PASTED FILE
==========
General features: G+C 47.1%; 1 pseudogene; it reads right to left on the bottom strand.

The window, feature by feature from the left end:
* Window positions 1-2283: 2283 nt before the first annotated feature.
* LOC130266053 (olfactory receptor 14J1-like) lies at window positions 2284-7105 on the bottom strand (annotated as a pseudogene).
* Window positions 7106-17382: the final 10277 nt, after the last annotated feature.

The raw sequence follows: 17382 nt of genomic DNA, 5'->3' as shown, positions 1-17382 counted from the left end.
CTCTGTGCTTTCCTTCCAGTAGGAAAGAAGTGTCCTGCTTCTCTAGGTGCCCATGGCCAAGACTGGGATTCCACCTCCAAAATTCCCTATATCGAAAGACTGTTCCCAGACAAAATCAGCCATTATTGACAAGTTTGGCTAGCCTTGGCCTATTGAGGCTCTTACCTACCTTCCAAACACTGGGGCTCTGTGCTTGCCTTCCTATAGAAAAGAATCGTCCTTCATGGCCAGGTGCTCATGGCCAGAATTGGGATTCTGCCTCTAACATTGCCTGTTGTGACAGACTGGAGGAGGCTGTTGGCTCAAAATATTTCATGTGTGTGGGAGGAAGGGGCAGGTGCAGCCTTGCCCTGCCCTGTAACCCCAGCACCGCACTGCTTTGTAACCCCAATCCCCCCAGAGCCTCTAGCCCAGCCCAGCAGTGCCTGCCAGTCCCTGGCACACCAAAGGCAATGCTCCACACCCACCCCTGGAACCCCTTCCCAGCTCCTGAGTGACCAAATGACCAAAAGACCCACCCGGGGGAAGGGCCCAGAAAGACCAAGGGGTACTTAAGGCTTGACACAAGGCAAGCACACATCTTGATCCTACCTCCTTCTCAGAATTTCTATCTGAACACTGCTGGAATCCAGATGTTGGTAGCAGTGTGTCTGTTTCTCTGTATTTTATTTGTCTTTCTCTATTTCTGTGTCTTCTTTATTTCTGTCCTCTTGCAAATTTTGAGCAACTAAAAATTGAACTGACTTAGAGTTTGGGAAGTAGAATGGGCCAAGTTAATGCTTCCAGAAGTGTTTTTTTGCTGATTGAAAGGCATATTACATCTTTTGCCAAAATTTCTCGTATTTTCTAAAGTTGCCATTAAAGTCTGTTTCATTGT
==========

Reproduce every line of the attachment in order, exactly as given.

General features: G+C 47.1%; 1 pseudogene; it reads right to left on the bottom strand.

The window, feature by feature from the left end:
* Window positions 1-2283: 2283 nt before the first annotated feature.
* LOC130266053 (olfactory receptor 14J1-like) lies at window positions 2284-7105 on the bottom strand (annotated as a pseudogene).
* Window positions 7106-17382: the final 10277 nt, after the last annotated feature.

The raw sequence follows: 17382 nt of genomic DNA, 5'->3' as shown, positions 1-17382 counted from the left end.
CTCTGTGCTTTCCTTCCAGTAGGAAAGAAGTGTCCTGCTTCTCTAGGTGCCCATGGCCAAGACTGGGATTCCACCTCCAAAATTCCCTATATCGAAAGACTGTTCCCAGACAAAATCAGCCATTATTGACAAGTTTGGCTAGCCTTGGCCTATTGAGGCTCTTACCTACCTTCCAAACACTGGGGCTCTGTGCTTGCCTTCCTATAGAAAAGAATCGTCCTTCATGGCCAGGTGCTCATGGCCAGAATTGGGATTCTGCCTCTAACATTGCCTGTTGTGACAGACTGGAGGAGGCTGTTGGCTCAAAATATTTCATGTGTGTGGGAGGAAGGGGCAGGTGCAGCCTTGCCCTGCCCTGTAACCCCAGCACCGCACTGCTTTGTAACCCCAATCCCCCCAGAGCCTCTAGCCCAGCCCAGCAGTGCCTGCCAGTCCCTGGCACACCAAAGGCAATGCTCCACACCCACCCCTGGAACCCCTTCCCAGCTCCTGAGTGACCAAATGACCAAAAGACCCACCCGGGGGAAGGGCCCAGAAAGACCAAGGGGTACTTAAGGCTTGACACAAGGCAAGCACACATCTTGATCCTACCTCCTTCTCAGAATTTCTATCTGAACACTGCTGGAATCCAGATGTTGGTAGCAGTGTGTCTGTTTCTCTGTATTTTATTTGTCTTTCTCTATTTCTGTGTCTTCTTTATTTCTGTCCTCTTGCAAATTTTGAGCAACTAAAAATTGAACTGACTTAGAGTTTGGGAAGTAGAATGGGCCAAGTTAATGCTTCCAGAAGTGTTTTTTTGCTGATTGAAAGGCATATTACATCTTTTGCCAAAATTTCTCGTATTTTCTAAAGTTGCCATTAAAGTCTGTTTCATTGT